As I type this letter and replay our interaction in my mind, I am physically sick to my stomach. On a rainy night just a few short weeks ago, you stood between me and the supplies I needed to administer critical medication. Rather than use your position as a “go between” for good, you served as interference and a waste of my precious energy. Yes, dear Pharmacy Technician, rather than help or assist, you interfered. While you likely thought you were “protecting” your company from assisting a drug abuser, you actually interfered with a chronically ill woman’s ability to timely administer her much needed medication. Congratulations you arrogant, ignorant, small minded tyrant. Prepare to have your mind blown. 

The drug abuser you thought you saw on that rainy Friday evening, is actually a mother of two, wife of a deacon, woman with two degrees, one of which is an advanced degree, but more important an individual that battles with chronic illness and pain. BOOM! See, the night you saw me I had been released from the hospital less than 12 hours before. I was in the middle of a horrible crohn’s flare that had completely deformed a piece of my small intestine and caused a bleeding ulcer, and cut off blood flow to an area of my small bowel. Given your background, you of all people can appreciate the pain associated with what I just described. But, assuming those issues were not enough to explain my visible pain, I was also experiencing a flare of my rheumatoid arthritis which caused my fingers to swell like sausages and burn. In fact, my fingers were so swollen that I drove to your pharmacy in tears because simply holding my steering wheel caused pain worse than childbirth. 

Now, I am sure you are reading this thinking “well, I was justified in my assumption given the time, your outfit, and how you were limping around”. Honestly, that thought is as ridiculous as your actions. But, to destroy the mental safe haven you think you have to justify your actions, allow me to give you the background around my outfit. Prior to arriving at your pharmacy, I had spent 2 hours preparing to give myself my weekly injection. I had applied ice to my fingers to remove the severe swelling so I could give myself my injection, spent 30 minutes getting the energy required to get out of bed to drag myself down 15 stairs to sit on the couch near my meds and supplies, and 45 minutes changing into comfortable clothes…which happened to be the pajama pants you saw and the ones I wore during my 6 day hospital stay just one day before. Once I was finally set up, I attempted to do my injection but my last syringe broke as I struggled to maneuver it with my swollen fingers. As I put on shoes to head to your pharmacy for additional syringes, I realized that my feet were entirely too swollen to successfully fit into any of my closed toes shoes…which left flip flops as the only option. I literally only own two pairs of flip flops and could not find the match to either, so I decided mismatch would have to suffice. On my way out the door in my pajama pants, tank top, and mix matched flip flops, I realized I needed I jacket but was physically unable to climb the stairs in my house a second time, so decided to wear my robe.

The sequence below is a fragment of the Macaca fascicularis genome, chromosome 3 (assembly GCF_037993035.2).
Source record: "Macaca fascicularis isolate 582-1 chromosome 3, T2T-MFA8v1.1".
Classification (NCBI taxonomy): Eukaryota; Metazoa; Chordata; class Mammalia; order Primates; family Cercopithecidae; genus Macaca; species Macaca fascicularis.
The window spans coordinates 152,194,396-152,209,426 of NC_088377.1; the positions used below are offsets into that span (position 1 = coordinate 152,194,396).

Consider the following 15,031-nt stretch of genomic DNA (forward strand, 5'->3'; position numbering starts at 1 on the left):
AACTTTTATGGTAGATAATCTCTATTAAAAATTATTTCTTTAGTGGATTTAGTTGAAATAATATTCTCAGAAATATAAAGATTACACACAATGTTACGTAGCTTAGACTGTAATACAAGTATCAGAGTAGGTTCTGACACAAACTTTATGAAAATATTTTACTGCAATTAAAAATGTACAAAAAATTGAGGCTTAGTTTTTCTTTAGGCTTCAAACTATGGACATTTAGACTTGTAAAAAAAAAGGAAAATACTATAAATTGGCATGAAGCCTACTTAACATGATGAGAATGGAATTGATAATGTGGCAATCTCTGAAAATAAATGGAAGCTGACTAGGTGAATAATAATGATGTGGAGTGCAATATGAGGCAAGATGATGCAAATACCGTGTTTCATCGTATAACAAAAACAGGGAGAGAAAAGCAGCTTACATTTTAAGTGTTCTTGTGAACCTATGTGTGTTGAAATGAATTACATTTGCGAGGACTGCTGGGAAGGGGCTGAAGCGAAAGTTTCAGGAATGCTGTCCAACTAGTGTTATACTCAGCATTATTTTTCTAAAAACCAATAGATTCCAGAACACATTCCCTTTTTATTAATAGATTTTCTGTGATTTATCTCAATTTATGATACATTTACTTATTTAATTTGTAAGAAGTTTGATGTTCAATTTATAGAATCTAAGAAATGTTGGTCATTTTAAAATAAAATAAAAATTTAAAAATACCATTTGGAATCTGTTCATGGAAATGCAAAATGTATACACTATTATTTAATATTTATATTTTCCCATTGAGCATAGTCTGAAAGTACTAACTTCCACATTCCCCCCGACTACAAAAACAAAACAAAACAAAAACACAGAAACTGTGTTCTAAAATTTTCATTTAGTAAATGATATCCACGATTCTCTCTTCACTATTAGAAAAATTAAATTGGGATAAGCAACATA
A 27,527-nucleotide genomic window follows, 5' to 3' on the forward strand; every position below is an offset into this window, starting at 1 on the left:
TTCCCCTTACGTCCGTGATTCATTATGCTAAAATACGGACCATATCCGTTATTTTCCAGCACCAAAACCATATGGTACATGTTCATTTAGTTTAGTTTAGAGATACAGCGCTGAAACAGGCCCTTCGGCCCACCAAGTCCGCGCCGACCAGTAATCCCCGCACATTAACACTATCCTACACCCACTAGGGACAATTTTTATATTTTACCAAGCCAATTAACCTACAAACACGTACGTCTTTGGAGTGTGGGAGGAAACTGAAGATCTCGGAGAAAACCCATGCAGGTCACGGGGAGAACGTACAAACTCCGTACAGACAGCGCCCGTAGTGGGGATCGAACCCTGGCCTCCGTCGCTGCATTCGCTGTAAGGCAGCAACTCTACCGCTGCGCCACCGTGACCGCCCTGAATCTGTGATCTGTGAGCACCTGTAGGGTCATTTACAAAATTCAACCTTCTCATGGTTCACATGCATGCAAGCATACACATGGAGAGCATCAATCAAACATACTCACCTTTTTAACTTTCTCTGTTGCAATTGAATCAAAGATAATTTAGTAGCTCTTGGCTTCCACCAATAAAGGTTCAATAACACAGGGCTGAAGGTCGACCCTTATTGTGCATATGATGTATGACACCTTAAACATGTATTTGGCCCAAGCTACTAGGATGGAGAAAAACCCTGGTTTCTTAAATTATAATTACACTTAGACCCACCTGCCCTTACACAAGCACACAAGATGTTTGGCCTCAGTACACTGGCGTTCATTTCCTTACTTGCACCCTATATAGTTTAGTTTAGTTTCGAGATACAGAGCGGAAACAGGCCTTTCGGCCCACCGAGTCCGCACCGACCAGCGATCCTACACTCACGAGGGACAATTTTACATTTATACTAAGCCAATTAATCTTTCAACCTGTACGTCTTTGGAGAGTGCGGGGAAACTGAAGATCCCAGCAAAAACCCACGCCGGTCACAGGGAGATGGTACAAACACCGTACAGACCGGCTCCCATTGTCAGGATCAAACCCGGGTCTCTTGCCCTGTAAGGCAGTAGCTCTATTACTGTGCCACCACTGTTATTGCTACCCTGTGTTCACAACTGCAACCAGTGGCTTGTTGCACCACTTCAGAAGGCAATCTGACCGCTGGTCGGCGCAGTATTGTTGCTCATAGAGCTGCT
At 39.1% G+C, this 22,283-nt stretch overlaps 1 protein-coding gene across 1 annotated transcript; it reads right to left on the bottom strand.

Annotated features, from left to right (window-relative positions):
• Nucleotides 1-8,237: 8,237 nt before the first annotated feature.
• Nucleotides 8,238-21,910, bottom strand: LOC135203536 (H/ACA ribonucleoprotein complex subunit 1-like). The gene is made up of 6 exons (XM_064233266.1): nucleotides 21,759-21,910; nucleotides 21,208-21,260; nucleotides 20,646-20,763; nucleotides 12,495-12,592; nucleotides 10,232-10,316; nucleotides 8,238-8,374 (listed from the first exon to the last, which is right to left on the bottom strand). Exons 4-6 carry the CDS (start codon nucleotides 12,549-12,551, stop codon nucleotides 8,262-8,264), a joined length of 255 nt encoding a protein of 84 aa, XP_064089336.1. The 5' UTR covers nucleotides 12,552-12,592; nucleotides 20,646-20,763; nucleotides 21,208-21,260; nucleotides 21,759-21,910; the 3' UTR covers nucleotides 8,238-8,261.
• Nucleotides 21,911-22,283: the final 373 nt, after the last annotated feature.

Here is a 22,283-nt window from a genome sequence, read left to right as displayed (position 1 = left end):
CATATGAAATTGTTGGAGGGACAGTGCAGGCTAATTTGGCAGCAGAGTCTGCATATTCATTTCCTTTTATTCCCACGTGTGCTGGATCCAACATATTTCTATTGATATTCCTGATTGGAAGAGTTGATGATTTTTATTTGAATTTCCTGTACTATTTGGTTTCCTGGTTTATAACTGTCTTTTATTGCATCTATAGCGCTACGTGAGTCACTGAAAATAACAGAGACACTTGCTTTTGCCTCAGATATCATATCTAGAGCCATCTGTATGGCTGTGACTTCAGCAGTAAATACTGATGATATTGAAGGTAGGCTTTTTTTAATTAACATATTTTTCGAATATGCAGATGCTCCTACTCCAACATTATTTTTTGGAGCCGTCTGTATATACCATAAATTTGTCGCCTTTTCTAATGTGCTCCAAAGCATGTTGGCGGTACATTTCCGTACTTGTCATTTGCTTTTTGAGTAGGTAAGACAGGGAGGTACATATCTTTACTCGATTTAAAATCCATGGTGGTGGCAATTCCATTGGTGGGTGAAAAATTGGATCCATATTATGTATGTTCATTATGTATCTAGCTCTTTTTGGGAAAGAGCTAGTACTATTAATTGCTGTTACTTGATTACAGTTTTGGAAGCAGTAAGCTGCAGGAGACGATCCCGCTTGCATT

I give you all this backdrop to say that you should never judge a book by its cover. The very nature of your role requires you to cross paths with people NEEDING your help. As a pharmacy technician, it is VIRTUALLY IMPOSSIBLE that you will not come across someone seriously ill and in chronic pain. Given this, it would seem to me that the better approach would be assume the people that approach you genuinely need help or need supplies for medical reasons, rather than a sinister purpose. Listen, I do not live in fairytale land. I know this world is full of evil people and people that are addicted to drugs that will do whatever they can to get the drugs and supplies they seek. But, knowledge of evil and drug addiction, CANNOT make you see the entire world through a jaded lens. If it does, the harm you inflict on those that cross your path, will be no different than the harm you sought to prevent in the first place.